The Distance

Quick update since it’s been more than a month since I’ve checked in here. (Sorry! Been working hard on Cocoon and stuff!) So: it looks like we’re going to have a baby. In March. They tell me it’s a boy. Also, I ran a half marathon last month—more on that later. And there you have it. Still mothering. Still running.*firstday

My mind is in a million places. I’m listening, but only halfway. I’m everywhere, but . . . nowhere. Hovering around as everyone plays, does homework, ignores my requests to put their shoes in the shoebox, their lunch boxes by the sink, and their socks in the laundry. (For crying in the mud, we do this EVERY DAY.)

I know all their games. I know why they have a hard time falling asleep. I know who is going to be scrambling to get his homework done by deadline for the next 10 years and who is going to give himself ulcers over missed spelling words. I know everything—the homework schedule, the best friends (one of the Sophias broke to the top of Squish’s list earlier this week), what day the specials are at school. (I’m not quite as on top of the poop schedule as I once was, but still, I have a pretty good idea.)

And yet, despite my intimate knowledge of the intimate details of their lives, I have to work hard to be there. You know? Like I have to make an effort to be part of the family. Despite the fact that I AM the family. I have to be sure to be . . . a person. And not just The Mom. To play soccer with them at the park. To surprise them with cookies after school. To make them laugh. To know—and enjoy—the favorite football plays from the college games we watched and lived and relived over the weekend.

It’s funny that even though I know that this—this building personal relationship business—is, you know, top priority, it so often gets pushed to the bottom of the pile. It gets buried underneath the dishes and the meal planning and the fact that it can be really hard to a listen to a kid tell a story when he gets distracted every five words and has to start over.

But, I will say that the upside (or one of the upsides) of having had a really crappy year (see asterisk below, and then listen to podcast for more info) is that I’ve given myself a break. Lots of breaks. Sometimes I don’t want to do the dishes right after dinner. So I don’t. Sometimes I want to sit and watch the kids play MarioKart. Sometimes I even want to play myself—if only so I can save someone else the trouble of coming in last place. And so I let myself. The dishes are not really my responsibility.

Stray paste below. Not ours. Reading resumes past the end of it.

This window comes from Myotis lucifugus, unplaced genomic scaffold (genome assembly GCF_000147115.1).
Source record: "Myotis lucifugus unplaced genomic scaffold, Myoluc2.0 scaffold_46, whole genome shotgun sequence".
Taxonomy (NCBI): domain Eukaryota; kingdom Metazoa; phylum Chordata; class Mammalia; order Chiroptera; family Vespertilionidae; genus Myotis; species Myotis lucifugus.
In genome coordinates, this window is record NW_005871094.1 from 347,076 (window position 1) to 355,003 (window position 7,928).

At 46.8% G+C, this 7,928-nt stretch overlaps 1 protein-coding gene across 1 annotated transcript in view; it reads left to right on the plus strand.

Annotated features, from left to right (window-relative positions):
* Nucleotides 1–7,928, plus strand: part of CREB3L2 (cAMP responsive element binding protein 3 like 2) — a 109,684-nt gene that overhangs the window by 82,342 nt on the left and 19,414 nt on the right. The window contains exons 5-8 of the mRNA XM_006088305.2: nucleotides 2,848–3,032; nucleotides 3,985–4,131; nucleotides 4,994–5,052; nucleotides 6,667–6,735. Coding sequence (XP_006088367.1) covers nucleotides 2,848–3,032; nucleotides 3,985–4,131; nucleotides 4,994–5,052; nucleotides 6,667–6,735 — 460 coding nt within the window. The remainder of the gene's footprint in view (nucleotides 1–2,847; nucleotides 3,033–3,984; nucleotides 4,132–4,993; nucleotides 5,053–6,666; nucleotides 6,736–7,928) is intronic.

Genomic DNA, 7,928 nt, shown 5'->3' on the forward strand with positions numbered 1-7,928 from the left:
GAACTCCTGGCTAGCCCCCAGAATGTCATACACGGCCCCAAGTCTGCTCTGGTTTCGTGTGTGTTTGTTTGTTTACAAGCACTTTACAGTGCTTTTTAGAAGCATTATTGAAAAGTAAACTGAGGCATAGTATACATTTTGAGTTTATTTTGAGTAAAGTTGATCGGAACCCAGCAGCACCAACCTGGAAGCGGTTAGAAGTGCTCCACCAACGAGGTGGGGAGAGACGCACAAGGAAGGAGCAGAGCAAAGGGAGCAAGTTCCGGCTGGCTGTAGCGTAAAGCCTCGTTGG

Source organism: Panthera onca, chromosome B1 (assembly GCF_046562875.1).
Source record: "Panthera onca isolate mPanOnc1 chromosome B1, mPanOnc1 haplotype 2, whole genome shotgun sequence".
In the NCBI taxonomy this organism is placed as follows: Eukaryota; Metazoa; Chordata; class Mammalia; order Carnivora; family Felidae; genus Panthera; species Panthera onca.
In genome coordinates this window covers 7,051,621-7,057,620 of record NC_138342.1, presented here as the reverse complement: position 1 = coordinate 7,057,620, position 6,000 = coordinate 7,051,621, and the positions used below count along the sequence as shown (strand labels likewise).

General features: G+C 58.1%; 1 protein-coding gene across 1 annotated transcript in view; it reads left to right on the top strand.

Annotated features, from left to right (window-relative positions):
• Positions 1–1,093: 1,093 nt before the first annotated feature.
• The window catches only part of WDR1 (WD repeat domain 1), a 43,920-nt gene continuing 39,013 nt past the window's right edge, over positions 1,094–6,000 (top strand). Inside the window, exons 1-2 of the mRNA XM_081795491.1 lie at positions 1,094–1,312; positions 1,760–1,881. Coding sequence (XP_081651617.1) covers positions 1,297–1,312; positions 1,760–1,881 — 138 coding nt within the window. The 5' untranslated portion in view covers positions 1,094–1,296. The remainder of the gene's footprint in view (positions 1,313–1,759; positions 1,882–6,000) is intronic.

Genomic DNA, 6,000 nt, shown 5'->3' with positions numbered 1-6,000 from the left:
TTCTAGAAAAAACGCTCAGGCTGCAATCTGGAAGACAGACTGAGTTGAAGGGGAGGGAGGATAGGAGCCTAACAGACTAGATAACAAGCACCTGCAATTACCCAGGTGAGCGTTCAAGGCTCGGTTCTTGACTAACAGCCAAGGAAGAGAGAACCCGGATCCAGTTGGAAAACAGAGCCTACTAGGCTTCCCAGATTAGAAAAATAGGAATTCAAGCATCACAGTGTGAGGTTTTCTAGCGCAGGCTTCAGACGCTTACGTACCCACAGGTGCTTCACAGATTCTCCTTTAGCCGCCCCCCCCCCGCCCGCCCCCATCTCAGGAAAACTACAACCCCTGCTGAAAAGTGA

And I hope that somehow my mixing things up a bit, putting first things closer to the front of the line, that sort of thing, will somehow close the distance. The distance between being a presence—an aura, a being who is so ever-present and ubiquitous as to be completely invisible—and actually being present. Being there. Where they are. Not only physically, but mentally, emotionally, spiritually, whatever.

So while I’m flittering around, keeping track of who has art class on Tuesday (both of the boys), and what clothes need to laundered, and who needs to go over their spelling words, and making dinner and making weekend plans and making sure everyone’s bum gets wiped, I also need to make sure I zoom in. Connect. Make eye contact. See what is actually happening as I hover and bob and weave and pop up everywhere all at the same time.

It’s important because I don’t want to be invisible. I don’t want to be isolated. I don’t want to be The Mom. And motherhood is isolating. You’re the emcee who disappears backstage, the statue on the pedestal, the janitor who makes it seem like there are never-ending rolls of toilet paper. People may notice, but they never really tell you. They never really see you.

And I can’t take that kind of distance. Not when I’m living in 800 sq. ft. with these people. 

 

*If you are interested in hearing more about the torturous, tortuous journey to get to this point, you can for sure listen to my podcast. It’s episode 3: The Birth of a Podcast.

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1 Comment

  1. Congratulations! So happy for you and your cute family.

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